Israel advances bill cutting Palestinian funding over 'stipends' to ex-prisoners

DAILY SABAH WITH AGENCIES
ISTANBUL
Published 18.02.2018 18:30
Palestinians in the Moslem Quarter of Jerusalem's Old City pass the time playing dominoes nearby some reproductions of old tourism posters enticing visitors to 'Palestine', on 14 February 2018.  (EPA Photo)
Palestinians in the Moslem Quarter of Jerusalem's Old City pass the time playing dominoes nearby some reproductions of old tourism posters enticing visitors to 'Palestine', on 14 February 2018. (EPA Photo)

Israeli ministers Sunday greenlighted a bill allowing the country to withhold tax monies it collects for the Palestinian Authority by the same amount as stipends that the PA pays to ex-prisoners in Israeli jails and families of Palestinians who were killed in clashes with the Israeli forces.

The far-right Defence Minister Avigdor Lieberman, known for his anti-Arab tirades and strident populism, whose ministry drafted the bill, welcomed the vote in a ministerial committee, the first step toward sending it to parliament to be passed into law.

"Soon there will be an end to this theatre of absurd," he wrote in Hebrew on Twitter, adding that the money confiscated would be used "to prevent terror and compensate victims".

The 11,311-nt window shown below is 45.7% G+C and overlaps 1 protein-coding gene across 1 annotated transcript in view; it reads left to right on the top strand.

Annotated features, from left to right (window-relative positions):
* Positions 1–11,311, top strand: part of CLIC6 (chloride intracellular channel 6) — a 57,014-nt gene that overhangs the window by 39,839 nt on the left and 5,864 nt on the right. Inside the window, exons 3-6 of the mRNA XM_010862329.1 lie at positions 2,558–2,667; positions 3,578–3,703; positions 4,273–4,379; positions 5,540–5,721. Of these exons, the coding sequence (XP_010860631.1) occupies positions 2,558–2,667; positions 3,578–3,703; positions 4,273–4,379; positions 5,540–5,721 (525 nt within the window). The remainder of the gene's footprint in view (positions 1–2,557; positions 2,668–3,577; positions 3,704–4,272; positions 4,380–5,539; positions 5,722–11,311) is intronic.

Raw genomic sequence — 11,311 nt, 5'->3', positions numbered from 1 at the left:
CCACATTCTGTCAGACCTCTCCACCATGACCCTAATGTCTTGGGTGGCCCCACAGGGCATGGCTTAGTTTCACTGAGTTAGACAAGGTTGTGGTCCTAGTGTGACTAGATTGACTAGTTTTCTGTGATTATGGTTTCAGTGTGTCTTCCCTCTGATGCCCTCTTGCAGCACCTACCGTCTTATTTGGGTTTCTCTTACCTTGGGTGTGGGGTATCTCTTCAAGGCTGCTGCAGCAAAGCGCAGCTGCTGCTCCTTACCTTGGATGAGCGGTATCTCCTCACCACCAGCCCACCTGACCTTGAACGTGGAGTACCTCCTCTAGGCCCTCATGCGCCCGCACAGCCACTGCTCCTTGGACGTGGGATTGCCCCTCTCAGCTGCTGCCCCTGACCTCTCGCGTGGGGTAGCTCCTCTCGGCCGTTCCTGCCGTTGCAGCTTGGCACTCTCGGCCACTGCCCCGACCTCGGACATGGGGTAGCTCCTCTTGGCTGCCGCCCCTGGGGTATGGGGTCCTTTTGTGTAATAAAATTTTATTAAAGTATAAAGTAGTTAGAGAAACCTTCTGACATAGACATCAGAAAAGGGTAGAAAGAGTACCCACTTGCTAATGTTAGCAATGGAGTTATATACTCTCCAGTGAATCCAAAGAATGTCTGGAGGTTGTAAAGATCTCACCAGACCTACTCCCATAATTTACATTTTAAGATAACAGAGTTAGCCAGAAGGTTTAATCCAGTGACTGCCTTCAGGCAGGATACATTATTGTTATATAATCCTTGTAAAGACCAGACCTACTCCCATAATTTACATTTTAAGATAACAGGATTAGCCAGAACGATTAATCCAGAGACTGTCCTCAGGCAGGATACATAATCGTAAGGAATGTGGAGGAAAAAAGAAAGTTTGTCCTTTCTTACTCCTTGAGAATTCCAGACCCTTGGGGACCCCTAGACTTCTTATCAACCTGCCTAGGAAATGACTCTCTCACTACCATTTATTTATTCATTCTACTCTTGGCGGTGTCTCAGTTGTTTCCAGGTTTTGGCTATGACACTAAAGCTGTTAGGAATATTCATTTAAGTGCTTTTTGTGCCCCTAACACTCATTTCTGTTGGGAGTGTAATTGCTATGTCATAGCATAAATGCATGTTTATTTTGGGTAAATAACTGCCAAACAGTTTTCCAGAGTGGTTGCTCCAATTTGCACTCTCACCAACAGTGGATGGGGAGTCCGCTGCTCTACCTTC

Israel annually collects around $127 million in customs duties levied on goods destined for Palestinian markets that transit through Israeli ports monthly and then transfers it to the PA.

It has withheld payment in the past, notably in response to Palestinian admission in 2011 to the UN cultural agency UNESCO as a full member.

The Israeli move comes as the US Senate considers a bill approved by the House of Representatives to withhold aid to the PA if it does not stop paying families of people who were killed in clashes with Israeli forces.

Republican and Democratic U.S. lawmakers alike have warned that the payments incentivise violence and serve as a sticking point in the Middle East peace process.

According to the Israeli bill, Lieberman will present an annual report detailing payments to "terror activists" and their families granted by the Palestinian Authority", his office said.

"Based on the report, the sum will be deducted from payments handed from Israel to the Palestinian Authority."

The bill will now face a series of parliamentary debates and votes before being finalized.

The Palestinian government slammed the move, calling it "piracy and theft" as well as a breach of international law, official news agency WAFA said.

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